HIV education for aboriginal youth

Program strives to be fun and culturally relevant

Yúusnewas means "taking care of each other" in the Squamish language and it's a fitting name for a peer-based sexual health program for aboriginal youth.

North Vancouver resident Jessica St. Jean, 28, has managed the program for almost three years and spends her days in different communities delivering educational workshops about HIV and Hepatitis C to groups of young people. Last year alone, the program carried out 85 workshops and reached 500 participants.

article continues below

St. Jean says it's important to have a sexual health program that caters specifically to the aboriginal population.

"We are a disproportionately affected group," she explains. "We make up about five per cent of the population in British Columbia and 15 per cent of new diagnoses of HIV, so we're definitely a group that needs a little bit more attention."

"Also, the experience of being an indigenous youth is definitely a unique one that needs to be addressed in a unique way to fit the needs of the group," she adds.

Yúusnewas is a program of Vancouver-based YouthCo AIDS Society, a non-profit organization that works in youth communities most affected by HIV and Hep C. The grassroots organization is celebrating its 20th anniversary this year.

St. Jean focuses on delivering fun and engaging workshops that leave groups with plenty of questions and the resources to find the answers. "I think my goals are that they feel happy and lighthearted, at least a little bit more, when talking about sexuality and sexual health," she says.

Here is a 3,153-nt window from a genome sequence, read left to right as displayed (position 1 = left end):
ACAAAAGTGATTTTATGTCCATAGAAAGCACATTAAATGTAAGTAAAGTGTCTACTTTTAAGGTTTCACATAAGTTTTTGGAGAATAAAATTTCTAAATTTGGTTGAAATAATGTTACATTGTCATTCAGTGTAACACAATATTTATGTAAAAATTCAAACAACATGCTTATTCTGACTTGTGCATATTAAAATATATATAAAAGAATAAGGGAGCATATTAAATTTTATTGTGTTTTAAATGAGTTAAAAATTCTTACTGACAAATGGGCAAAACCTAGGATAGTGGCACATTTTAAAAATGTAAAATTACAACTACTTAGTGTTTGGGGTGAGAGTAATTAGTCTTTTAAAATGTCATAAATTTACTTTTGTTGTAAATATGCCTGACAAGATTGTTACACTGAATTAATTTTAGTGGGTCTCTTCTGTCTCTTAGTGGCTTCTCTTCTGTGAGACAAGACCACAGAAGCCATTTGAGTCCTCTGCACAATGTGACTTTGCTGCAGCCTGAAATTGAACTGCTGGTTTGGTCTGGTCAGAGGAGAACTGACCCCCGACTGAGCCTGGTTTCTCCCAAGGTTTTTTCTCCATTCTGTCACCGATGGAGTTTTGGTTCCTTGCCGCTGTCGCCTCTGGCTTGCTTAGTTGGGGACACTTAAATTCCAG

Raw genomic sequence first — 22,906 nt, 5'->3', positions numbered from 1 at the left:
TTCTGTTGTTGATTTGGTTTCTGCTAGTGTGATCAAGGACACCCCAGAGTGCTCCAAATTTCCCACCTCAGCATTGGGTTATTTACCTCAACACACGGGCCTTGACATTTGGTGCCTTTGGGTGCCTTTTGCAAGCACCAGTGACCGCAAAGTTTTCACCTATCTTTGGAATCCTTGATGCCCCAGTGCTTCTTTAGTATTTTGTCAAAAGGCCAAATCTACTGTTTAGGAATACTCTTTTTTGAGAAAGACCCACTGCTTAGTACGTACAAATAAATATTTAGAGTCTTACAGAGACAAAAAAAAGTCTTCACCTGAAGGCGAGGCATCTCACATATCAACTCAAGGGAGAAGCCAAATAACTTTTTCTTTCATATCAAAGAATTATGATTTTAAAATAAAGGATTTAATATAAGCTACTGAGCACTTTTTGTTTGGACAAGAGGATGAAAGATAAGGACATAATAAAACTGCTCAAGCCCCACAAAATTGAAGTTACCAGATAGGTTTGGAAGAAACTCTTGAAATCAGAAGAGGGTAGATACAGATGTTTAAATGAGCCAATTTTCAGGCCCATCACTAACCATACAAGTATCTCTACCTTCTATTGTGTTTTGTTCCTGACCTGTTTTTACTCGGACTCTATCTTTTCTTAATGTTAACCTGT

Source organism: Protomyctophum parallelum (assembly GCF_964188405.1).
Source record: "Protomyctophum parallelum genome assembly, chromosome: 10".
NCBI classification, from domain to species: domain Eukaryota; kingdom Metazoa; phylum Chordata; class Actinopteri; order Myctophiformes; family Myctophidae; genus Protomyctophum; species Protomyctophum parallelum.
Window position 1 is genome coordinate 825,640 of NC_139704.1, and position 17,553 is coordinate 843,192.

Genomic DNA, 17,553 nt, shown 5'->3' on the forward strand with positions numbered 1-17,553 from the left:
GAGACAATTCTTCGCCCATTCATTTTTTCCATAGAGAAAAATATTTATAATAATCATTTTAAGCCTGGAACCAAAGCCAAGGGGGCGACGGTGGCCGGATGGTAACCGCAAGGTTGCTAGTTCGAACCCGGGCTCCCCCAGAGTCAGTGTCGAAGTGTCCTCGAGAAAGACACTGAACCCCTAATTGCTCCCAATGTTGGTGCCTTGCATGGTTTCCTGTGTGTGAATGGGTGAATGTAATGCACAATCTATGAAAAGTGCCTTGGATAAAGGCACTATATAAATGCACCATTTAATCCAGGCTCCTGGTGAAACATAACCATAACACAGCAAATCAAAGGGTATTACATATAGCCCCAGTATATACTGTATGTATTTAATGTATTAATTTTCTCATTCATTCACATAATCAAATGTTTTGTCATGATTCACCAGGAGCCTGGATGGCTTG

Yúusnewas also strives to take a culturally relevant approach to the issue of sexual health among aboriginal youth.

"Some of the values we have, because of colonization, are pretty harmful to our health, so I hope to break down some of those barriers and help youth to see that we have been affected, but also that all of us can be happy and healthy," St. Jean says. "The creator gave us the gift of sexuality to experience with our partners and it also comes with responsibilities, so it's up to us to figure out the balances of that for ourselves."

St. Jean describes her own high school sexual health education experience as "confusing" and "negative." So she's pleased to be working with an organization that counts "sex-positive" and "youth-driven" among its core values.

"We definitely do a great job at making sure youth have fun and take away relevant information to their lives."

St. Jean says young people today are far more open about discussing sexual health than they were when she was younger.

"It's so great to see youth openly talking about having (HIV) positive family members, or openly speaking out against homophobia. Our youth are amazing."

But she also knows that there is still lots of work to be done. "We have a ways to go and accessing the health care itself, such as testing or contraception, we still need to keep encouraging youth to do that and supporting them to do that."

For more information or to book a workshop, visit

Read Related Topics


NOTE: To post a comment you must have an account with at least one of the following services: Disqus, Facebook, Twitter, Google+ You may then login using your account credentials for that service. If you do not already have an account you may register a new profile with Disqus by first clicking the "Post as" button and then the link: "Don't have one? Register a new profile".

The North Shore News welcomes your opinions and comments. We do not allow personal attacks, offensive language or unsubstantiated allegations. We reserve the right to edit comments for length, style, legality and taste and reproduce them in print, electronic or otherwise. For further information, please contact the editor or publisher, or see our Terms and Conditions.

comments powered by Disqus

Round number POLL

What’s the most important number in B.C.?

or  view results

Popular News

Community Events Calendar